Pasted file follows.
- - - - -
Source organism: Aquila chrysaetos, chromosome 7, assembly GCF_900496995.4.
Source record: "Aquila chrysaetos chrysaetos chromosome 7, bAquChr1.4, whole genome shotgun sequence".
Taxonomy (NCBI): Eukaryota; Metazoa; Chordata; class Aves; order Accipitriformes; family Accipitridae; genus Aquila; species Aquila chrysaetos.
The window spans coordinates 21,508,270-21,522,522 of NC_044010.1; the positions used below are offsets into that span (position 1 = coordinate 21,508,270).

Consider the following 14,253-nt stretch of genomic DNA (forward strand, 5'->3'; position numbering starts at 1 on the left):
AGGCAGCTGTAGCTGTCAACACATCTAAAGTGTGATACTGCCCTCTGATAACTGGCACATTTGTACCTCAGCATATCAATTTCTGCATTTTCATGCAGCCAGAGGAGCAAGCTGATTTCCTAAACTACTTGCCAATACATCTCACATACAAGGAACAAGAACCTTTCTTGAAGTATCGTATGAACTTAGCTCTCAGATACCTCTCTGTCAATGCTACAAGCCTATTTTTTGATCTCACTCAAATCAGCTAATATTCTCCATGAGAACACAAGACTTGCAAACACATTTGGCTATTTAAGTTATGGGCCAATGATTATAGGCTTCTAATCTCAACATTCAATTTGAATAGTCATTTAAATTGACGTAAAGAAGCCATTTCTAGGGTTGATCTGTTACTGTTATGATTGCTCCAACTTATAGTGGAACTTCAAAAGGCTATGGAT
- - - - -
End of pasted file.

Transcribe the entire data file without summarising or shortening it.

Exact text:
Source organism: Aquila chrysaetos, chromosome 7, assembly GCF_900496995.4.
Source record: "Aquila chrysaetos chrysaetos chromosome 7, bAquChr1.4, whole genome shotgun sequence".
Taxonomy (NCBI): Eukaryota; Metazoa; Chordata; class Aves; order Accipitriformes; family Accipitridae; genus Aquila; species Aquila chrysaetos.
The window spans coordinates 21,508,270-21,522,522 of NC_044010.1; the positions used below are offsets into that span (position 1 = coordinate 21,508,270).

Consider the following 14,253-nt stretch of genomic DNA (forward strand, 5'->3'; position numbering starts at 1 on the left):
AGGCAGCTGTAGCTGTCAACACATCTAAAGTGTGATACTGCCCTCTGATAACTGGCACATTTGTACCTCAGCATATCAATTTCTGCATTTTCATGCAGCCAGAGGAGCAAGCTGATTTCCTAAACTACTTGCCAATACATCTCACATACAAGGAACAAGAACCTTTCTTGAAGTATCGTATGAACTTAGCTCTCAGATACCTCTCTGTCAATGCTACAAGCCTATTTTTTGATCTCACTCAAATCAGCTAATATTCTCCATGAGAACACAAGACTTGCAAACACATTTGGCTATTTAAGTTATGGGCCAATGATTATAGGCTTCTAATCTCAACATTCAATTTGAATAGTCATTTAAATTGACGTAAAGAAGCCATTTCTAGGGTTGATCTGTTACTGTTATGATTGCTCCAACTTATAGTGGAACTTCAAAAGGCTATGGAT